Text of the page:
Last year Nintendo Switch fans got to experience the likes of Dragon Quest XI when the definitive edition hit their platform of choice. The original PS4 and PC title (of which we reviewed back when it released here) had been spruced up with a number of features and new content, helping to sell the critically acclaimed RPG to a new audience. Now here we are, a year after that with the game circling back around for its second definitive release on PS4, PC and Xbox One.
Similar to said Switch release, this Definitive Edition (aptly titled Dragon Quest XI S Definitive Edition), comes packed with a laundry list of features not found in the original 2018 (2017 in Japan) release. Now that the game’s been ported back around to its original source, how does it stack up?
Having tested the game running on PlayStation 5, the base game starts out innocently enough. If you’ve played the original Dragon Quest XI you’ll largely know what to expect. For those who haven’t, well… a titanic beast of a game awaits you.
The briefest rundown for newcomers, the game tasks you as the silent protagonist of your story – the Luminary as it were. Or rather, its reincarnation. The Luminary is a force of light chosen by the tree of life, Yggdrasil tasks to eliminate darkness from the land. As with any typical RPG, as the Luminary you’ll venture cross the lands of Erdrea, meet a colorful cast of companions all while discovering the ins and outs of a vast world.
Gameplay and, by extension, the battle system consists of a fairly straight forward turn-based combat setup. Attacking or defending through menu-based selections which can be sped up or slowed down depending on selected settings. You can control tactics as well as the characters themselves in battle. All in all it’s a modern take on a classic formula.
The Definitive Edition, while not quite as striking as the original (it’s the Switch version ported back to the PS4 after all), still holds up on the visual front. The game’s bright art direction and Akira Toriyama character designs come through just as vibrant. The game runs quite fast too, with framerates at a faster pace and load times, at least on PS5, lightning fast. Load screens finish in less than a handful of seconds so you’re back in the game in no time at all.
For those not entirely keen on the 3D visuals, however, the Definitive Edition adds a new mode that lets you play the entirety of the game in 2D. Similar to classic Dragon Quest games of the 16-bit Super Famicom days, characters and maps are now made up of pixel art. Similar to the Switch version, players can swap between modes at will, should they desire to scratch that nostalgic itch or go back to a more modern experience.
The game also offers up a selection of music types, with the traditional old school tracks being swapped out for their orchestral versions. You’ll have a choice on what you want to hear when you get started, but like the 2D mode, can swap around whenever you want. Personally, I preferred the orchestral score as it helped levitate the more modern design sensibilities of the game.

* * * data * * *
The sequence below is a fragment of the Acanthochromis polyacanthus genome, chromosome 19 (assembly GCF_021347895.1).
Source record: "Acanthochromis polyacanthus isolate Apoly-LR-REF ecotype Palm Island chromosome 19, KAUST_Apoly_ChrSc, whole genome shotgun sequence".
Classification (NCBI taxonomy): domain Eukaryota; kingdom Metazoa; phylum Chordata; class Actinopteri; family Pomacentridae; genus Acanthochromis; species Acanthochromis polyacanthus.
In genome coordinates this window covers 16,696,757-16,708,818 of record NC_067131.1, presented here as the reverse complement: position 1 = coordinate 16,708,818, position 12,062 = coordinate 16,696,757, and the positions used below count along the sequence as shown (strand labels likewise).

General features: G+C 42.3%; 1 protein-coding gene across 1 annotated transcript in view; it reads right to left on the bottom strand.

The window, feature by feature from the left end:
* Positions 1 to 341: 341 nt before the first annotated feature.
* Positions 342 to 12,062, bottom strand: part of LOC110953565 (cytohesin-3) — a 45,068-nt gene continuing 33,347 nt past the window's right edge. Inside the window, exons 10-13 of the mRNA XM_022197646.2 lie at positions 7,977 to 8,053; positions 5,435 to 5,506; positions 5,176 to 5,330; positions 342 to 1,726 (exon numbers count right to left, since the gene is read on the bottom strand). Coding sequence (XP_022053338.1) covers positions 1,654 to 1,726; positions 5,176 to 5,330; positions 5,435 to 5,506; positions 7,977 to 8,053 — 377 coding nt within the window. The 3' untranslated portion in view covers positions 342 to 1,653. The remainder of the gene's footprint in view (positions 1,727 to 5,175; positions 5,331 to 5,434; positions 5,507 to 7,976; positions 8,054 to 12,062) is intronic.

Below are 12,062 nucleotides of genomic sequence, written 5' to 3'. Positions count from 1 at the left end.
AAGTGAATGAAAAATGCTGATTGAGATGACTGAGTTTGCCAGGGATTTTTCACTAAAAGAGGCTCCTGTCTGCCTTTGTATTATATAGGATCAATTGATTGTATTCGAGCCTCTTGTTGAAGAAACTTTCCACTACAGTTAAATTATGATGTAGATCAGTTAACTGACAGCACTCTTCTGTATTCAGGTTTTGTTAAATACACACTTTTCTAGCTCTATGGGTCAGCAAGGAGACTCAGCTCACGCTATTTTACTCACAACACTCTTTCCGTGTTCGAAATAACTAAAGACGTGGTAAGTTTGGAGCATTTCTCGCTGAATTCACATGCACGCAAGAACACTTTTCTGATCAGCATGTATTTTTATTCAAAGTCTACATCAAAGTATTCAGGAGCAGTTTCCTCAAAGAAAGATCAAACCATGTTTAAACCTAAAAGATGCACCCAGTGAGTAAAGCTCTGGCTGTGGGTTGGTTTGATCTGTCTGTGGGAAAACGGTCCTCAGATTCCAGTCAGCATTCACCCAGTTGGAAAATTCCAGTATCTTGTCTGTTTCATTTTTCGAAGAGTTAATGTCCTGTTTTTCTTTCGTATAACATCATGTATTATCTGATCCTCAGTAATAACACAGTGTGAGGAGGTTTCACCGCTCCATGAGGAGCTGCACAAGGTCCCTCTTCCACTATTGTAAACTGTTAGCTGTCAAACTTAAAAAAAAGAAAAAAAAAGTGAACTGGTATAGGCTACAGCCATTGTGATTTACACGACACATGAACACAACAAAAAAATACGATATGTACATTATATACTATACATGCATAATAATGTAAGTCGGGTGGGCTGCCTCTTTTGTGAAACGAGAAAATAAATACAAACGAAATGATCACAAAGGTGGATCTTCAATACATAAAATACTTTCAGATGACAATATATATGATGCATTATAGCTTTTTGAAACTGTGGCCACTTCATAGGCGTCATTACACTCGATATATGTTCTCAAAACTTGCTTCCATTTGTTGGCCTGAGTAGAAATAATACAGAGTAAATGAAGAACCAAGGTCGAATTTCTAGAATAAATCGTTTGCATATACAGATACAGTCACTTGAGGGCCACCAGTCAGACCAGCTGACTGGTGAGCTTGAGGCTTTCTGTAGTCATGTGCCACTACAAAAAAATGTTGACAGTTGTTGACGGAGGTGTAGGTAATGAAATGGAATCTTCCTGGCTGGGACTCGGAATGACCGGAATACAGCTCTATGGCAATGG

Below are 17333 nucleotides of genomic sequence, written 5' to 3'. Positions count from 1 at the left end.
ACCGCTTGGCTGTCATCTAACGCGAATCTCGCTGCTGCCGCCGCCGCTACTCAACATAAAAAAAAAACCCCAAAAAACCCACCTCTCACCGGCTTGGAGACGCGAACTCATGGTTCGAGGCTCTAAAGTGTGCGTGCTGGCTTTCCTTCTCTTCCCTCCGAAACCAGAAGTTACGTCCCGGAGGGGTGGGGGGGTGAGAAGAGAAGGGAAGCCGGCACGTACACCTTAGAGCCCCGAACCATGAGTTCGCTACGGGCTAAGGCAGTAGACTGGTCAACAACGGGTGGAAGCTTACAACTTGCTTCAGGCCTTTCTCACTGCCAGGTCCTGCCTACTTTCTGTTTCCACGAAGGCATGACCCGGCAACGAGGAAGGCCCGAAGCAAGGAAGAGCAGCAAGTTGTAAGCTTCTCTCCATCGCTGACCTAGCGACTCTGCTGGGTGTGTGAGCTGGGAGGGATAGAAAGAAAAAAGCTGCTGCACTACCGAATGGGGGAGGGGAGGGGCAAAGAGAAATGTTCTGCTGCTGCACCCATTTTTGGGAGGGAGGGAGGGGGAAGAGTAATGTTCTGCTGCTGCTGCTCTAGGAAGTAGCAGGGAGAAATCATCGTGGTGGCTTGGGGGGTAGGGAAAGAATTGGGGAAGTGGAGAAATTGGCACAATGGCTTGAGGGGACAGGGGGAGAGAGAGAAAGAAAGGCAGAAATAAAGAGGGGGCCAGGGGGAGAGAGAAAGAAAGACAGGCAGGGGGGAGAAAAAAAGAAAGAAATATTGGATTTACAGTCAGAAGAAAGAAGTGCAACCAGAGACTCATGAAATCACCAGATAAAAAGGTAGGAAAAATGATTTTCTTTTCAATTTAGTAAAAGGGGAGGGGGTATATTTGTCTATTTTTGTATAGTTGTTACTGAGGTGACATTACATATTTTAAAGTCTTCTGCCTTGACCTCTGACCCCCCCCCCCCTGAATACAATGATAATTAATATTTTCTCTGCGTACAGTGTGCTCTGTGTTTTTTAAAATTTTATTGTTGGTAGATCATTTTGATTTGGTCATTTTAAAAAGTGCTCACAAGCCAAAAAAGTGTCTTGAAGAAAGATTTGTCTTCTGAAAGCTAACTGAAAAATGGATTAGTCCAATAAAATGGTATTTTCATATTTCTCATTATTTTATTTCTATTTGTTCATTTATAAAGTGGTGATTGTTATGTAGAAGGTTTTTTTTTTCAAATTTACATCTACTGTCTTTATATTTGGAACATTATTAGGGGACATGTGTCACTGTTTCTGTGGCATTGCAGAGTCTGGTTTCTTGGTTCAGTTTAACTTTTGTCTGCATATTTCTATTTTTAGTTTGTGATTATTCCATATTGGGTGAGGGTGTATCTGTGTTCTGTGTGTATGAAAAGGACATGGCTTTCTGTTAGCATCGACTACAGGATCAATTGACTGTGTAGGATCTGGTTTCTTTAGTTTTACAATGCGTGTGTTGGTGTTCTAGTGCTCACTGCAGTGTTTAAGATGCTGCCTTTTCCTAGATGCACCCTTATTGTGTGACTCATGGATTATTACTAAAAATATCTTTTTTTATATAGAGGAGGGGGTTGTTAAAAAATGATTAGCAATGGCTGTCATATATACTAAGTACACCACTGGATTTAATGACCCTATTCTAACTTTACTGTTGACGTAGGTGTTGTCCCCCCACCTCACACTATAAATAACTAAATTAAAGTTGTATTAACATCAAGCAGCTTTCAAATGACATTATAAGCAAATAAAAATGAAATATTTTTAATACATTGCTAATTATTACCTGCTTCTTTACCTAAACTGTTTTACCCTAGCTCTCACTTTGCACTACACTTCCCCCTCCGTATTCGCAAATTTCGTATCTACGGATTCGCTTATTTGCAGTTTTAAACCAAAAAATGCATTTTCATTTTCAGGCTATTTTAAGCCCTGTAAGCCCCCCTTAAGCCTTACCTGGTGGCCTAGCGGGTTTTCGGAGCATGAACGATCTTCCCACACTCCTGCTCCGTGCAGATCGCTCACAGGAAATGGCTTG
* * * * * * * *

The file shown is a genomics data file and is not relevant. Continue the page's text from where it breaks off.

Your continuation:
As with the original Western release, the Definitive Edition features voice acting. In addition to the English cast, the Japanese track is also available should you so choose. The game also sports a photo mode so you can catalogue every frame of your journey. The photo mode is neat because in addition to normal screenshots you can pose characters and observe them from different angles.
Other improvements come with the addition of new character stories that further delve into the individual party members. They help flesh out what are otherwise fun characters on their own, breathing more life into the narrative.
All in all, the Definitive Edition is just that: the definitive release of the game. Despite being a port up from the Switch release, the added feature set and story content more than makes up for it. Being able to run at a higher resolution than its Switch counter part also helps, and the smooth backwards compatibility on PS5 even better.
The one downside is, however, the game stands so far apart from the original DQXI release that existing owners of that game won’t be able to upgrade for free. Square Enix have already said as much and it’s a bit of a shame because you effectively have to buy the game again to experience the new content. Fans can at least take solace in knowing it’s not locked to the Switch release forever despite not arriving in the most ideal of packages.
That said, for newcomers this is the way to go. Dragon Quest XI S: Definitive Edition is still every bit the stellar experience of the original and even more. Sure, it’ll clock in around 100 hours or more but there’s a reason the game continues to be highly acclaimed. After all’s said and done, Dragon Quest XI remains one of the best RPGs this generation.
Disclaimer: A PlayStation 4 copy of Dragon Quest XI S: Definitive Edition was provided to Nova Crystallis for review by the publisher.